Hymenoscyphus calyculus Dacrymyces stillatus Lachnellula arida

Ecology and distribution[edit]

Bisporella citrina is saprobic,[20] and so obtains nutrients by breaking down complex organic molecules into simpler ones. Fruit bodies are typically encountered growing in dense clusters on the surface of rotten wood (especially deciduous trees), particularly beech. They have also been found growing on the fruit bodies of the polypore fungus Daedaleopsis confragosa.[24] In a study of the succession of fungi associated with the decay of a 120-year-old healthy beech tree uprooted by strong winds, B. citrina was found on the wood about three years after the fall. It appeared after early colonizers such as Quaternaria quaternata, Tubercularia vulgaris (the anamorph form of Nectria cinnabarina), and Bulgaria inquinans, and was followed by Stereum hirsutum and Nectria cinnabarina.[25]

The widespread fungus is known from North Africa, Asia, Europe, North America, Central and South America,[12] Australia,[26] and New Zealand.[27] It is one of the most common of the small discomycetes.[12]


  1. ^ "Bisporella citrina (Batsch) Korf & S.E. Carp. 1974". MycoBank. International Mycological Association. Retrieved 2012-09-15.
  2. ^ "Synonymy: Bisporella citrina (Batsch) Korf & S.E. Carp". Index Fungorum. CAB International. Retrieved 2012-09-15.
  3. ^ Batsch AJGK. (1789). Elenchus fungorum. Continuatio secunda (in Latin). Halae Magdeburgicae: Apud Joannem J. Gebauer. p. 95.
  4. ^ Fries EM. (1821). Systema Mycologicum (in Latin). 2. Lundin, Sweden: Ex Officina Berlingiana. p. 131.
  5. ^ Boudier JLÉ. (1885). "Nouvelle classification naturelle des Discomycètes charnus". Bulletin de la Société Mycologique de France (in French). 1: 112.
  6. ^ Hedwig J. (1789). "Descriptio et adumbratio microscopico-analytica muscorum frondosorum". Leipzig, Germany: in bibliopolio I. G. Mülleriano, 1787–97. Cite journal requires |journal= (help)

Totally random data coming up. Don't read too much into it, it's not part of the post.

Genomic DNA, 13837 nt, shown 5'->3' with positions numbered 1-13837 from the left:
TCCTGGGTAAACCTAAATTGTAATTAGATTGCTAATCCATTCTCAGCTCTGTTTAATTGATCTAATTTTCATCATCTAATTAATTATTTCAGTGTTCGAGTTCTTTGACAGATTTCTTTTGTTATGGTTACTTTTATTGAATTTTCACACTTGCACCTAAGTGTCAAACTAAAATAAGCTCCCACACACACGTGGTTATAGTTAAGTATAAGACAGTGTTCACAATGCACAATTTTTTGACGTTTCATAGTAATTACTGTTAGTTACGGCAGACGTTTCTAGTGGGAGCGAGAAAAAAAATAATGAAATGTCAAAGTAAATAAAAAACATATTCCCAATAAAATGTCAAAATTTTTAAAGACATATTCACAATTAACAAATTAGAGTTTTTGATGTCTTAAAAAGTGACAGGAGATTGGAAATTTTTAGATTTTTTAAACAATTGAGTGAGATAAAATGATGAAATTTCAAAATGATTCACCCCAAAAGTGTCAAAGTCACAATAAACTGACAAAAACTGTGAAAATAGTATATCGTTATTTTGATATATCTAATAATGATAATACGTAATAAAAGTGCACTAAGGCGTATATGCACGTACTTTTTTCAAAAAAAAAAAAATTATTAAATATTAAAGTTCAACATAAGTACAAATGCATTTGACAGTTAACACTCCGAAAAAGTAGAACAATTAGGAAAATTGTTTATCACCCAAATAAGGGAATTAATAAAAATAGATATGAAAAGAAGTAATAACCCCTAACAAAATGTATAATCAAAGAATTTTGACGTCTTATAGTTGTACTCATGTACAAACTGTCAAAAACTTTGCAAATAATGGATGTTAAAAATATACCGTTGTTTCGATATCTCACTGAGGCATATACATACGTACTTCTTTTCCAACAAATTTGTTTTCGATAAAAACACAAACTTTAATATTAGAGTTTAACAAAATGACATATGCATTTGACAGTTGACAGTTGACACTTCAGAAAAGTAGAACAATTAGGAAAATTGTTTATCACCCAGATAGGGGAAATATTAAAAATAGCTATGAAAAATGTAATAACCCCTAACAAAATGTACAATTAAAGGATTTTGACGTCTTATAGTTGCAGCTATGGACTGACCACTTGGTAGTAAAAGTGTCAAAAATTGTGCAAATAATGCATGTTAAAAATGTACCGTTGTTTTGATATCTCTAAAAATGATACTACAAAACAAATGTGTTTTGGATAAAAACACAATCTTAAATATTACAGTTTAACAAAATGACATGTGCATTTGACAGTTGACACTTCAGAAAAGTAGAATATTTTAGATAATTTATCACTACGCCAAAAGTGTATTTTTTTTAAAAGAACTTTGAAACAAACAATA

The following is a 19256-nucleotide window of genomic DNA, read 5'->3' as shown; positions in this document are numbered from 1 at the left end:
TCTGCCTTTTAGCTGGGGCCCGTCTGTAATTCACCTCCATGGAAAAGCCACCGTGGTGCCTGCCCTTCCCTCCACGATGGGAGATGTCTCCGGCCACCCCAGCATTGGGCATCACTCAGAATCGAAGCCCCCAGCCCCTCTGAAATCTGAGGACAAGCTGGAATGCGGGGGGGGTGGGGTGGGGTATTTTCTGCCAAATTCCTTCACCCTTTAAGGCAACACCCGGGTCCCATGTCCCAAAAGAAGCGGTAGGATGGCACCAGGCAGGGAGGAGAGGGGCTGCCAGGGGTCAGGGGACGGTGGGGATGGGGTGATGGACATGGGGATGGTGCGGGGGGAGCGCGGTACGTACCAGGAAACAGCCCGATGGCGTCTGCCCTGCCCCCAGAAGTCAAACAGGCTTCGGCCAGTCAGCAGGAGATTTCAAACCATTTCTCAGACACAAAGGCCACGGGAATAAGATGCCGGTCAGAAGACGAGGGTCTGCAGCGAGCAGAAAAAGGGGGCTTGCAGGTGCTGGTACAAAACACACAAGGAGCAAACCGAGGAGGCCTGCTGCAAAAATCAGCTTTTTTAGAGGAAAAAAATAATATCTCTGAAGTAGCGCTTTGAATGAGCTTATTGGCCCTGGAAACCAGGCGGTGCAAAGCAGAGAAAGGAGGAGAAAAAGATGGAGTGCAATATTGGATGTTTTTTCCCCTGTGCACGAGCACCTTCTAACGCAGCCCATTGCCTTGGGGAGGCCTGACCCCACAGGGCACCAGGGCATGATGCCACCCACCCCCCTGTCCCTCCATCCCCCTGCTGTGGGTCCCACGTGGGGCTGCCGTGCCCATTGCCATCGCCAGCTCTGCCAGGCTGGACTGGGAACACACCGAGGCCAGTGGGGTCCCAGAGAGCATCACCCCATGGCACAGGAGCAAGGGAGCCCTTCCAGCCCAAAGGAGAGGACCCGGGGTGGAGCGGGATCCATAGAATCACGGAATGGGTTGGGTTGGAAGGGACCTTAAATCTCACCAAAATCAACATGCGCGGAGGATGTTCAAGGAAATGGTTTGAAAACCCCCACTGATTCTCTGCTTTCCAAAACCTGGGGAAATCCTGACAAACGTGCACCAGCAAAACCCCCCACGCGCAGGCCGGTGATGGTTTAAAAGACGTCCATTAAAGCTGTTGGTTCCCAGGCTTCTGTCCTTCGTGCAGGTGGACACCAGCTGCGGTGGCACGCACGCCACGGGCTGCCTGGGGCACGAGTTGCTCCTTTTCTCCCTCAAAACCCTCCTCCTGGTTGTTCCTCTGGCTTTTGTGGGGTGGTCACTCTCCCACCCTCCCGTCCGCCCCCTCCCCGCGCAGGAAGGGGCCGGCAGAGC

7. ^ a b Korf RP. (1974). "Bisporella, a generic name for Helotium citrinum and its allies, and the generic names Calycella and Calycina". Mycotaxon. 1 (1): 51–62.
  8. ^ Fries EM. (1846). Summa vegetabilium Scandinaviae (in Latin). 2. Uppsala, Sweden: Typographia Academica. p. 355.
  9. ^ Saccardo PA. (1884). "Conspectus generum Discomycetum hucusque cognitorum". Botanisches Centralblatt (in Latin). 18: 213–20, 247–55.
  10. ^ Kirk PM, Cannon PF, Minter DW, Stalpers JA (2008). Dictionary of the Fungi (10th ed.). Wallingford, UK: CAB International. p. 113. ISBN 9780851998268.
  11. ^ Evenson VS. (1997). Mushrooms of Colorado and the Southern Rocky Mountains. Englewood, Colorado: Westcliffe Publishers. p. 54. ISBN 978-1-56-579192-3.
  12. ^ a b c d e Roberts P, Evans S (2011). The Book of Fungi. Chicago, Illinois: University of Chicago Press. p. 553. ISBN 978-0-22-672117-0.
  13. ^ Holden EM. (2003). "Recommended English Names for Fungi in the UK" (PDF). British Mycological Society. Archived from the original (PDF) on 2013-03-02. Retrieved 2012-09-19.
  14. ^ Gray SF. (1821). A Natural Arrangement of British Plants. London, UK: Baldwin, Cradock, and Joy. p. 670.
  15. ^ a b c Sundberg W, Bessette A (1987). Mushrooms: A Quick Reference Guide to Mushrooms of North America. Macmillan Field Guides. New York, New York: Collier Books. p. 4. ISBN 0020636903.
  16. ^ Dickinson C, Lucas J (1982). VNR Color Dictionary of Mushrooms. New York, New York: Van Nostrand Reinhold. p. 13. ISBN 978-0-44-221998-7.
  17. ^ Jordan M. (2004). The Encyclopedia of Fungi of Britain and Europe. London, UK: Frances Lincoln. p. 64. ISBN 0-7112-2378-5.
  18. ^ Ammirati J, Trudell S (2009). Mushrooms of the Pacific Northwest. Timber Press Field Guides. Portland, Oregon: Timber Press. pp. 293–4. ISBN 0881929352.
  19. ^ Seaver FJ. (1951). "The North American Cup-fungi". New York, New York: Self-published. Cite journal requires |journal= (help)
  20. ^ a b c Kuo M. "Bisporella citrina". Retrieved 2012-09-15.
  21. ^ Miller MW. (1961). The Pfizer Handbook of Microbial Metabolites. New York: McGraw-Hill. p. 669.
  22. ^ a b Davis RM, Sommer R, Menge JA (2012). Field Guide to Mushrooms of Western North America. University of California Press. pp. 401–3. ISBN 978-0-52-095360-4.
  23. ^ Mitchell K. (2006). Field Guide to Mushrooms and Other Fungi of Britain and Europe (Field Guide). New Holland Publishers. p. 184. ISBN 1-84537-474-6.
  24. ^ Bills GF, Mueller GM, Foster MS (2004). Biodiversity of Fungi: Inventory and Monitoring Methods. Amsterdam, Netherlands: Elsevier Academic Press. p. 367. ISBN 0125095511.
  25. ^ Fenwick GA. (1996). "The breakdown of a beech tree – the first five years". Mycologist. 10 (1): 26–8. doi:10.1016/S0269-915X(96)80047-4.
  26. ^ Gates G, Mohammed C, Wardlaw T, Ratkowsky DA, Davidson NJ (2011). "The ecology and diversity of wood-inhabiting macrofungi in a native Eucalyptus obliqua forest of southern Tasmania, Australia". Fungal Ecology. 4 (1): 56–67. doi:10.1016/j.funeco.2010.07.005.
  27. ^ Allen RB, Buchanan PK, Clinton PW, Cone AJ (2000). "Composition and diversity of fungi on decaying logs in a New Zealand temperate beech (Nothofagus) forest" (PDF). Canadian Journal of Forest Research. 30: 1025–33. doi:10.1139/cjfr-30-7-1025.[permanent dead link]